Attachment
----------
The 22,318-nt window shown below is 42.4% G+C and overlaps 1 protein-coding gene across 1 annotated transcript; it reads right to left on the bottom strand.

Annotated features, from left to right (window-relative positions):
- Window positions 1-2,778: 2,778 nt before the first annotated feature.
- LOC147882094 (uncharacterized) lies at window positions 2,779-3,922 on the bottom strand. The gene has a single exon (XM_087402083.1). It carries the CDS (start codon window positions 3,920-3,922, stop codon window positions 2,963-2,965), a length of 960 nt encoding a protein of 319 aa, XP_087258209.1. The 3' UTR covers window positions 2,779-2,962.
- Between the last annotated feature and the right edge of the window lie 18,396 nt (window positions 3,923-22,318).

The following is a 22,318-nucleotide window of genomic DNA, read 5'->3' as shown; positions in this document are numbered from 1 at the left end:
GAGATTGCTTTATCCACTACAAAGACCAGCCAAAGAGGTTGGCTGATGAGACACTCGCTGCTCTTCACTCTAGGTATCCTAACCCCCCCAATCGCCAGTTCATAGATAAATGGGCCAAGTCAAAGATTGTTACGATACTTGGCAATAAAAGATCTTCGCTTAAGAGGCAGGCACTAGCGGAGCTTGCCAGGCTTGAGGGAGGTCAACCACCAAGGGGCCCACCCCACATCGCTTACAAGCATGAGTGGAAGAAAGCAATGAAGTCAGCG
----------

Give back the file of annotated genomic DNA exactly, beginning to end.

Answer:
The 22,318-nt window shown below is 42.4% G+C and overlaps 1 protein-coding gene across 1 annotated transcript; it reads right to left on the bottom strand.

Annotated features, from left to right (window-relative positions):
- Window positions 1-2,778: 2,778 nt before the first annotated feature.
- LOC147882094 (uncharacterized) lies at window positions 2,779-3,922 on the bottom strand. The gene has a single exon (XM_087402083.1). It carries the CDS (start codon window positions 3,920-3,922, stop codon window positions 2,963-2,965), a length of 960 nt encoding a protein of 319 aa, XP_087258209.1. The 3' UTR covers window positions 2,779-2,962.
- Between the last annotated feature and the right edge of the window lie 18,396 nt (window positions 3,923-22,318).

The following is a 22,318-nucleotide window of genomic DNA, read 5'->3' as shown; positions in this document are numbered from 1 at the left end:
GAGATTGCTTTATCCACTACAAAGACCAGCCAAAGAGGTTGGCTGATGAGACACTCGCTGCTCTTCACTCTAGGTATCCTAACCCCCCCAATCGCCAGTTCATAGATAAATGGGCCAAGTCAAAGATTGTTACGATACTTGGCAATAAAAGATCTTCGCTTAAGAGGCAGGCACTAGCGGAGCTTGCCAGGCTTGAGGGAGGTCAACCACCAAGGGGCCCACCCCACATCGCTTACAAGCATGAGTGGAAGAAAGCAATGAAGTCAGCG